coastal british columbia  

Judge's Route Trail Guide  
- photos & guide by Lonny Barr  


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Andre, Lonny, Maddie - Judge's Route Trail Guide by Lonny Barr
Andre, Lonny, Maddie

Judge's Route Trail Guide by Lonny Barr

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Comox Glacier - Judge's Route Trail Guide by Lonny Barr
Comox Glacier
Fishtail Lake and Arrowsmith Lake - Judge's Route Trail Guide by Lonny Barr
Fishtail Lake and Arrowsmith Lake
Ice on Tree - Judge's Route Trail Guide by Lonny Barr
Ice on Tree
Lonny - Judge's Route Trail Guide by Lonny Barr
Lonny
Looking South - Judge's Route Trail Guide by Lonny Barr
Looking South

Arguably Vancouver Island’s most well known mountain, Mt. Arrowsmith has a wide variety of trails making it very accessible. Judge’s Route leads you to the summit, providing excellent views of the Alberni Valley, the southern peaks of Strathcona, and the east coast of the island.

Panorama Looking West - Judge's Route Trail Guide by Lonny Barr
Panorama Looking West
Ridge - Judge's Route Trail Guide by Lonny Barr
Ridge
Survey Marker - Judge's Route Trail Guide by Lonny Barr
Survey Marker
Trail - Judge's Route Trail Guide by Lonny Barr
Trail
Judge's Route Map - Judge's Route Trail Guide by Lonny Barr
Judge's Route Map

The trail starts by following the old logging road branch near the parking area for about 25 minutes. There has been some new logging in this area, with new logging roads branching off the old road that leads to the trailhead. Make sure to keep right at any junctions to follow the old logging road to the start of the trail. This old road is not too steep and gives you a nice warm-up before the climb. At the end of the road, the trailhead is well marked, and immediately starts heading up some steep slopes. As you follow the trail up through the forest, follow the trail and flagging. There are a few branches in the trail, on each one make sure you keep to your left.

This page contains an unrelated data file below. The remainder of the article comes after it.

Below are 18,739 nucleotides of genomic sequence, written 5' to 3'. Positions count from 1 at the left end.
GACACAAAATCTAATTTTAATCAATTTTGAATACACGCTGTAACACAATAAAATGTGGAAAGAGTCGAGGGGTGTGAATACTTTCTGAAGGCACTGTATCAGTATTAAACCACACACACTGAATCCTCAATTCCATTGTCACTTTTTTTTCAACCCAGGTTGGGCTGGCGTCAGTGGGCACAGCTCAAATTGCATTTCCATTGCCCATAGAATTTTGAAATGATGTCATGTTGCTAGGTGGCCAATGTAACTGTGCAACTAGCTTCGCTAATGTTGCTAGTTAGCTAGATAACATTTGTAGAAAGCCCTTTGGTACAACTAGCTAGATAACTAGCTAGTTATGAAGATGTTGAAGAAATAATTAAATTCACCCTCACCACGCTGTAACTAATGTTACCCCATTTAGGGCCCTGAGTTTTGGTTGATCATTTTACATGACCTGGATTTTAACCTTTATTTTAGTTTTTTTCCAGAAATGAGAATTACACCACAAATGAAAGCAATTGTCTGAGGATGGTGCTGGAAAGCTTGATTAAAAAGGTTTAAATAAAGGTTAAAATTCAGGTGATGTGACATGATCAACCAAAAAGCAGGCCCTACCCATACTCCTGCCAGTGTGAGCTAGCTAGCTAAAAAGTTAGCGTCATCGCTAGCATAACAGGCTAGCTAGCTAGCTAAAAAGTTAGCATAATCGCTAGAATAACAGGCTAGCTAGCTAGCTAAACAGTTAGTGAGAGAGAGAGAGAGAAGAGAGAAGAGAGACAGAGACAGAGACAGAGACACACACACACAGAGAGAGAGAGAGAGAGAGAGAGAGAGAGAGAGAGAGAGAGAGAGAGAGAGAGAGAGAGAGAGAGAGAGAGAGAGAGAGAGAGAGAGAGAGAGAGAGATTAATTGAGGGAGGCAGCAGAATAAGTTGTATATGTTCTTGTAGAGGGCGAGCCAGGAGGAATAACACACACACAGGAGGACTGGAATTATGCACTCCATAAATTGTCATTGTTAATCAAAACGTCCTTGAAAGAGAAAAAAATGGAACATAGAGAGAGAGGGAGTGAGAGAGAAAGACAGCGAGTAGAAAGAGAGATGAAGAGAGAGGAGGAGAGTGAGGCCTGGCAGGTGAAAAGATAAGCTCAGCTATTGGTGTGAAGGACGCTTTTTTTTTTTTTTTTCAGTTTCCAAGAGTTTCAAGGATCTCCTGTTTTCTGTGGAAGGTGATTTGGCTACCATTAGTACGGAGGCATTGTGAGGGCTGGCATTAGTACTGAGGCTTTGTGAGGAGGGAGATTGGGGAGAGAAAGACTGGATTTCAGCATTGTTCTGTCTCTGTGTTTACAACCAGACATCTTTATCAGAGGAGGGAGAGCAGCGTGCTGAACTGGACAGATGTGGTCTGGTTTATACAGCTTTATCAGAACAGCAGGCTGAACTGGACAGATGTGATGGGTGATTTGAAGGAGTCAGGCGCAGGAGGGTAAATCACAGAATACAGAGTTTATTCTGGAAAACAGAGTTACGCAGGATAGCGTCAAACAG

As you gain more altitude, you will notice the change in the size and types of trees. You will also start to get some great views of the Cameron Valley below. Once you are above the tree line, there are some sections that have some exposure. Be careful as some of the rocky slopes have loose debris that may easily be knocked down the steep slopes. Soon you will follow the trail up a small valley between two large peaks, and at the top of this valley you will head right towards the summit. Soon you will arrive at the first communication tower and helipad. From here it is a short scramble up to the summit on the right, which has another couple of towers and another helipad.

The summit sits at 1819m and provides a 360-degree view of Vancouver Island, and on a clear day you can actually see both coasts. Looking west gives you a great look at the Alberni Valley, Sproat Lake and Great Central Lake. To the North, you can see various peaks of southern Strathcona, including Big Interior, The Red Pillar, and the Comox Glacier. Looking east you can see a long stretch of coast, from Courtenay/Comox down to Nanaimo, as well as the Coast Mountains on the mainland. The cairn at the summit has a registry you can sign.

Lonny


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